To address my feelings about becoming totally deafblind, I thought the best way to handle that would be to try and talk to the deafblind residents here. Since I already have some basic sign knowledge, I tactilely started a conversation with a few of the residents over the next few days. They went quite well. I met one in particular named Steffie who is about my age, is married and has three children. She lost most of sight while the children were still young. Steffie is very intelligent and takes care of herself very well. She is here to improve her Braille skills and learn some more independent living skills. She is trying to find some type of work. These conversations help to reassure me that there is a real thinking and intelligent person in that body still. I know it probably sounds silly, but facing this really scared me.
The last couple of days have been increasingly better. Of course, getting my computer and X-box 360 helped to lift my spirits considerably, so I can do some work for the school and talk to my husband at night. In addition, I have begun my Braille training and sign and tactile sign training. My instructor was extremely surprised and pleased at what I already knew. The Ga Council for the Hearing Impaired rep, Marianne, and my deaf friends at church are responsible for that. I greatly appreciate it. I also began cooking, not just any cooking. I am cooking blindfolded. Most of my training here is being done as a totally deaf and blind person. It is definitely challenging, but it will keep me from having to return here as more of my vision and hearing decrease. I cooked a cheese omelet the first day and grilled chicken today. Both tasted very good. I also began learning and practicing chopping food and using a tray to do all my cooking in, so I will know where everything is and won’t be spilling food on the floor. They have a lot of devices and tips that even a sighted person would love to have and know. This weekend I won’t have class, but I will practice Braille and sign. I will also take little Joe to the dog run and walk the track. I finally got oriented and given permission to go alone over there. It is supposed to be nice tomorrow. Joey really needs it. No matter what I do he keeps getting stepped on, hit with canes, etc. I try to put him under a table wherever I go. These blind people aren’t cautious and aren’t trained in being considerate of others. They walk fast, clumsily, and continuous until they run into someone or a wall. Joey is often in the way. I will tell you more about the place, its schedule, and some of the people I’ve met next time. My schedule will be changing quite a bit over the next week or two as they finish testing me and placing me in my actual training classes. Until then, keep praying for me.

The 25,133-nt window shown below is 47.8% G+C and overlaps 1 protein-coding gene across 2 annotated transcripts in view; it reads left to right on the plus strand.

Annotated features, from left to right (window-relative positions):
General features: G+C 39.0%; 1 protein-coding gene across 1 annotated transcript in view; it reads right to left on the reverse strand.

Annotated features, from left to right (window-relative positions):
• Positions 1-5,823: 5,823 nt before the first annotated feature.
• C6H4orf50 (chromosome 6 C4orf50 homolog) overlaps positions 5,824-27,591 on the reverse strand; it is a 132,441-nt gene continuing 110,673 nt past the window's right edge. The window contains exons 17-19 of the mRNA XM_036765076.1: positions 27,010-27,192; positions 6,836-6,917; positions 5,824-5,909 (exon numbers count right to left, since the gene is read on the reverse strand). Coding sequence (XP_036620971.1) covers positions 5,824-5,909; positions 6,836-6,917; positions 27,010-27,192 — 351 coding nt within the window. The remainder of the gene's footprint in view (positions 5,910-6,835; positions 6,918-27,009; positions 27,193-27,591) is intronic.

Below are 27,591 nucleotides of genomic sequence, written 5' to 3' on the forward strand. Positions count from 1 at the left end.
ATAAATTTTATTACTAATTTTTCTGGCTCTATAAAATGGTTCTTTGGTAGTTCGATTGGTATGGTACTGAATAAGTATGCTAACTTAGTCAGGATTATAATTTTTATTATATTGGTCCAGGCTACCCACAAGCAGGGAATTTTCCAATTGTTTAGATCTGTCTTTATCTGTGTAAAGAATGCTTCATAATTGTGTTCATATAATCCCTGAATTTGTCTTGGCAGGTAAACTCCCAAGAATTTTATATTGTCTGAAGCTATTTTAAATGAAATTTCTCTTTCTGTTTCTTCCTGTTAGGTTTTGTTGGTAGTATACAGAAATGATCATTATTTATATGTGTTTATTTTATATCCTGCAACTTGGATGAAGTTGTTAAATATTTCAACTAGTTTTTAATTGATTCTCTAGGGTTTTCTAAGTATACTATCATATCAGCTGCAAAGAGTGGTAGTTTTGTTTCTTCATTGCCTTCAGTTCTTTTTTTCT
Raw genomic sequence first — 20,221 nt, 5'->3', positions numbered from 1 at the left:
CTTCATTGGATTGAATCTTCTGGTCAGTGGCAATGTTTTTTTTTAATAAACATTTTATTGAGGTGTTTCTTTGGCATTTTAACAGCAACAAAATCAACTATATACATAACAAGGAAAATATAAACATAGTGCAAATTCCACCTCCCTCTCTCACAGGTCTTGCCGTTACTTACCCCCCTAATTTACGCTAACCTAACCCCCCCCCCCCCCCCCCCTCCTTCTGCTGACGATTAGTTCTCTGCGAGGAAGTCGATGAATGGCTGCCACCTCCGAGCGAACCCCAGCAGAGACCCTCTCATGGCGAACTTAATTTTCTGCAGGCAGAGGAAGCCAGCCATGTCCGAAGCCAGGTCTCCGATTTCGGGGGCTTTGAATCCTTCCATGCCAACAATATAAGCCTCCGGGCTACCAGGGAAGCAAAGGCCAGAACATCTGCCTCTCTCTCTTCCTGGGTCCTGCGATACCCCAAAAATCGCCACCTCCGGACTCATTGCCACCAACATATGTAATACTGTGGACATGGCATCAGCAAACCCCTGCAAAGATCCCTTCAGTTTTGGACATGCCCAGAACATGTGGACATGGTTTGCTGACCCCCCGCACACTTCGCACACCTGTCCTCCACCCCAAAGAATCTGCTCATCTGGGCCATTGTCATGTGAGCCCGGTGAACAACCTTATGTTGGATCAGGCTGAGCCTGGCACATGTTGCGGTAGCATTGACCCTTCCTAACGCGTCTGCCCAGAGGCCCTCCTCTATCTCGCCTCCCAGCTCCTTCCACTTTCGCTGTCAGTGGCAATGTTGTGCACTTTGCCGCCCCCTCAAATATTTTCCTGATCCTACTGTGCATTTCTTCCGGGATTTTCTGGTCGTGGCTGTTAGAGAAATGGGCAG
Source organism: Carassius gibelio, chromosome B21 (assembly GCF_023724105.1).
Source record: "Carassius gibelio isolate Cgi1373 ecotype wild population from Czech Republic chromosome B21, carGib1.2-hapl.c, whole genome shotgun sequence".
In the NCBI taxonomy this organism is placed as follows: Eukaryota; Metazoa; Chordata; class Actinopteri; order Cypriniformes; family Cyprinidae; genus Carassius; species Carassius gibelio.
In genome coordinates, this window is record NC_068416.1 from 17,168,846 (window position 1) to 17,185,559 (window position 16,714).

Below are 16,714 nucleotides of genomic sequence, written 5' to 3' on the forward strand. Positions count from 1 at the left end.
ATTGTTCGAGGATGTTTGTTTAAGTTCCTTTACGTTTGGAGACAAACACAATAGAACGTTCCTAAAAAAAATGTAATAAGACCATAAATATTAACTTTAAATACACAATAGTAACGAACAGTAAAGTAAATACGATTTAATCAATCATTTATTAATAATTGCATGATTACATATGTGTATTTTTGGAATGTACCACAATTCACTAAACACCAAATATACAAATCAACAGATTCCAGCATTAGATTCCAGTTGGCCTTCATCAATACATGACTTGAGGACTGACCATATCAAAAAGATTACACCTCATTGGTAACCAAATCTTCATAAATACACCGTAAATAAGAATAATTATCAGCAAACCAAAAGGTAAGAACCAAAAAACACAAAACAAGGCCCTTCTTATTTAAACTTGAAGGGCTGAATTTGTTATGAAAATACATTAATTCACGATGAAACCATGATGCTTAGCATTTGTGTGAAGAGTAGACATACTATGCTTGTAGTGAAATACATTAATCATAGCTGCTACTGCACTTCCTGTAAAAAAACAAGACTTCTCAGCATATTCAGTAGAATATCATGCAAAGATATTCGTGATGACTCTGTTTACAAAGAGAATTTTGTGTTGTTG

Renee’

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One of the many problems facing some students in learning math is that they have trouble reasoning or thinking logically. The student may have been presented facts previously that they memorized for a tentative period, but they didn’t learn how to use those facts to reason or think logically about problems given to them. Thus, the student tends to forget many of the math facts shortly after the test. One problem with teaching a student to think logically is creating problem samples that are interesting and suitable for applying facts learned to deeper levels. The Critical Thinking Company has long established that they can produce materials designed to teach a student to think mathematically and apply the math facts to useful and interesting problems. Their newest edition to the Mathematical Reasoning series, Mathematical Reasoning: Middle School Supplement continues that tradition beautifully. My high school and middle school-aged students have been using this product recently in order for me to review. Let me tell you about our experience.